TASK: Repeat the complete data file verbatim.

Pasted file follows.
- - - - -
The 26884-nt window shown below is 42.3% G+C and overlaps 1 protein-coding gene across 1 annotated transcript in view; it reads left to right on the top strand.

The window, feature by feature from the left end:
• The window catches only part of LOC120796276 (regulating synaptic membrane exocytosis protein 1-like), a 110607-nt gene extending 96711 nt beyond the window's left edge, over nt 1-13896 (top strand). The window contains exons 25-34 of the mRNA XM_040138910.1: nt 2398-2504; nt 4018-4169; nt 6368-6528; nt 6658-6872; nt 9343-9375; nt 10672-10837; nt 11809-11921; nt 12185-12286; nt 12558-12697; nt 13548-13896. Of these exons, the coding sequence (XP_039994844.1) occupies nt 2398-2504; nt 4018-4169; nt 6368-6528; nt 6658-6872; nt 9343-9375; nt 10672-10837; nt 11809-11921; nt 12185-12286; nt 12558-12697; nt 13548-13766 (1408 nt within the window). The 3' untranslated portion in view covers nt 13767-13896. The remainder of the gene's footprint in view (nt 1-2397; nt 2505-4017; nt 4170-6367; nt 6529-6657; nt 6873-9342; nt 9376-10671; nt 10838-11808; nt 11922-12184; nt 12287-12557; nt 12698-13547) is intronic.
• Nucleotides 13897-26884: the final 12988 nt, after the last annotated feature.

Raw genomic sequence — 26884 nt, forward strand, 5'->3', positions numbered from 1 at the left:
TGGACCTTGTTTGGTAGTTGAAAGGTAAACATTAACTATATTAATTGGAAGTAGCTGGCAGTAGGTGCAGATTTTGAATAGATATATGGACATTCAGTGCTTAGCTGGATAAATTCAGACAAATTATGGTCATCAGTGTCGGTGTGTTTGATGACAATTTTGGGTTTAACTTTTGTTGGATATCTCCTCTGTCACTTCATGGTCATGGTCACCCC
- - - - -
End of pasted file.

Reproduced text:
The 26884-nt window shown below is 42.3% G+C and overlaps 1 protein-coding gene across 1 annotated transcript in view; it reads left to right on the top strand.

The window, feature by feature from the left end:
• The window catches only part of LOC120796276 (regulating synaptic membrane exocytosis protein 1-like), a 110607-nt gene extending 96711 nt beyond the window's left edge, over nt 1-13896 (top strand). The window contains exons 25-34 of the mRNA XM_040138910.1: nt 2398-2504; nt 4018-4169; nt 6368-6528; nt 6658-6872; nt 9343-9375; nt 10672-10837; nt 11809-11921; nt 12185-12286; nt 12558-12697; nt 13548-13896. Of these exons, the coding sequence (XP_039994844.1) occupies nt 2398-2504; nt 4018-4169; nt 6368-6528; nt 6658-6872; nt 9343-9375; nt 10672-10837; nt 11809-11921; nt 12185-12286; nt 12558-12697; nt 13548-13766 (1408 nt within the window). The 3' untranslated portion in view covers nt 13767-13896. The remainder of the gene's footprint in view (nt 1-2397; nt 2505-4017; nt 4170-6367; nt 6529-6657; nt 6873-9342; nt 9376-10671; nt 10838-11808; nt 11922-12184; nt 12287-12557; nt 12698-13547) is intronic.
• Nucleotides 13897-26884: the final 12988 nt, after the last annotated feature.

Raw genomic sequence — 26884 nt, forward strand, 5'->3', positions numbered from 1 at the left:
TGGACCTTGTTTGGTAGTTGAAAGGTAAACATTAACTATATTAATTGGAAGTAGCTGGCAGTAGGTGCAGATTTTGAATAGATATATGGACATTCAGTGCTTAGCTGGATAAATTCAGACAAATTATGGTCATCAGTGTCGGTGTGTTTGATGACAATTTTGGGTTTAACTTTTGTTGGATATCTCCTCTGTCACTTCATGGTCATGGTCACCCC